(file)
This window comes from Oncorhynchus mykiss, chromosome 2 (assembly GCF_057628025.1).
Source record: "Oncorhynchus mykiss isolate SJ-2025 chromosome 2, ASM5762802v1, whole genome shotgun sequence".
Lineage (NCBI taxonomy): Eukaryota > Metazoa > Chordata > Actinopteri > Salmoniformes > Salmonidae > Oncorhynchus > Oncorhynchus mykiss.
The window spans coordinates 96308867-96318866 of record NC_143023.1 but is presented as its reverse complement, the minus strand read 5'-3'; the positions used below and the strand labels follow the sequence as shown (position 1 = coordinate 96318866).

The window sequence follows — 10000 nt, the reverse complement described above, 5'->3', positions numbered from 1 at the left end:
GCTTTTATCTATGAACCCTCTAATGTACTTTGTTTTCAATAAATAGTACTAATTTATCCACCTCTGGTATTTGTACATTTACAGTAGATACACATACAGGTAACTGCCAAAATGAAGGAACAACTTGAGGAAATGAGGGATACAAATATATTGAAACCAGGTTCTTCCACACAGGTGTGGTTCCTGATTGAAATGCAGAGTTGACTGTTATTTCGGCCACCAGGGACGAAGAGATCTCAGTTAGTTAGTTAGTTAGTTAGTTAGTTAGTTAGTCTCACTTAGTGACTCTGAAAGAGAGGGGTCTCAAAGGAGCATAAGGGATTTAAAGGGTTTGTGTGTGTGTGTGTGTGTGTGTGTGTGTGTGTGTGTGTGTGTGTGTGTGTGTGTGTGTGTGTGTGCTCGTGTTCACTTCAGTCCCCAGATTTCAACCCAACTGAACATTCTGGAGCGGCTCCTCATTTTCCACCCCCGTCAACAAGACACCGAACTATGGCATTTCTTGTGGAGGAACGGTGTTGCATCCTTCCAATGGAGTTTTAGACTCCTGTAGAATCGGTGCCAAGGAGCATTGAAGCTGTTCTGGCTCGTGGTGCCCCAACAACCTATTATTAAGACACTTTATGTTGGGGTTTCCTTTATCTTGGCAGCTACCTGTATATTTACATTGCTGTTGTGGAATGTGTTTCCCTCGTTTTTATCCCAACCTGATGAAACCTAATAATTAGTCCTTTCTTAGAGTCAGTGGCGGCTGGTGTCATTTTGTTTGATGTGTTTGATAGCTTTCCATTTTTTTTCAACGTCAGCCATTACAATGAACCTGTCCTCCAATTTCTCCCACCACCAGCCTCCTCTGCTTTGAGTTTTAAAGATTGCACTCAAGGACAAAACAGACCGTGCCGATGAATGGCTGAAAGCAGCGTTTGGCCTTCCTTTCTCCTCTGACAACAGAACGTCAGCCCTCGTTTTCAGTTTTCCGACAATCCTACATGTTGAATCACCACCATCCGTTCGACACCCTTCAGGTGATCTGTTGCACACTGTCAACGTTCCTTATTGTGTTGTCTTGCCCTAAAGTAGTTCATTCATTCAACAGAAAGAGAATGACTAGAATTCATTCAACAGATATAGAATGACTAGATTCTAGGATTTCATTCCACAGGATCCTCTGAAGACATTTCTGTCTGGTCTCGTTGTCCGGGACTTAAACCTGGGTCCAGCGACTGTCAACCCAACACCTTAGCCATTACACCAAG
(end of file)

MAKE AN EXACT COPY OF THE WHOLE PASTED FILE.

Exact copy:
This window comes from Oncorhynchus mykiss, chromosome 2 (assembly GCF_057628025.1).
Source record: "Oncorhynchus mykiss isolate SJ-2025 chromosome 2, ASM5762802v1, whole genome shotgun sequence".
Lineage (NCBI taxonomy): Eukaryota > Metazoa > Chordata > Actinopteri > Salmoniformes > Salmonidae > Oncorhynchus > Oncorhynchus mykiss.
The window spans coordinates 96308867-96318866 of record NC_143023.1 but is presented as its reverse complement, the minus strand read 5'-3'; the positions used below and the strand labels follow the sequence as shown (position 1 = coordinate 96318866).

The window sequence follows — 10000 nt, the reverse complement described above, 5'->3', positions numbered from 1 at the left end:
GCTTTTATCTATGAACCCTCTAATGTACTTTGTTTTCAATAAATAGTACTAATTTATCCACCTCTGGTATTTGTACATTTACAGTAGATACACATACAGGTAACTGCCAAAATGAAGGAACAACTTGAGGAAATGAGGGATACAAATATATTGAAACCAGGTTCTTCCACACAGGTGTGGTTCCTGATTGAAATGCAGAGTTGACTGTTATTTCGGCCACCAGGGACGAAGAGATCTCAGTTAGTTAGTTAGTTAGTTAGTTAGTTAGTTAGTCTCACTTAGTGACTCTGAAAGAGAGGGGTCTCAAAGGAGCATAAGGGATTTAAAGGGTTTGTGTGTGTGTGTGTGTGTGTGTGTGTGTGTGTGTGTGTGTGTGTGTGTGTGTGTGTGTGTGTGTGCTCGTGTTCACTTCAGTCCCCAGATTTCAACCCAACTGAACATTCTGGAGCGGCTCCTCATTTTCCACCCCCGTCAACAAGACACCGAACTATGGCATTTCTTGTGGAGGAACGGTGTTGCATCCTTCCAATGGAGTTTTAGACTCCTGTAGAATCGGTGCCAAGGAGCATTGAAGCTGTTCTGGCTCGTGGTGCCCCAACAACCTATTATTAAGACACTTTATGTTGGGGTTTCCTTTATCTTGGCAGCTACCTGTATATTTACATTGCTGTTGTGGAATGTGTTTCCCTCGTTTTTATCCCAACCTGATGAAACCTAATAATTAGTCCTTTCTTAGAGTCAGTGGCGGCTGGTGTCATTTTGTTTGATGTGTTTGATAGCTTTCCATTTTTTTTCAACGTCAGCCATTACAATGAACCTGTCCTCCAATTTCTCCCACCACCAGCCTCCTCTGCTTTGAGTTTTAAAGATTGCACTCAAGGACAAAACAGACCGTGCCGATGAATGGCTGAAAGCAGCGTTTGGCCTTCCTTTCTCCTCTGACAACAGAACGTCAGCCCTCGTTTTCAGTTTTCCGACAATCCTACATGTTGAATCACCACCATCCGTTCGACACCCTTCAGGTGATCTGTTGCACACTGTCAACGTTCCTTATTGTGTTGTCTTGCCCTAAAGTAGTTCATTCATTCAACAGAAAGAGAATGACTAGAATTCATTCAACAGATATAGAATGACTAGATTCTAGGATTTCATTCCACAGGATCCTCTGAAGACATTTCTGTCTGGTCTCGTTGTCCGGGACTTAAACCTGGGTCCAGCGACTGTCAACCCAACACCTTAGCCATTACACCAAG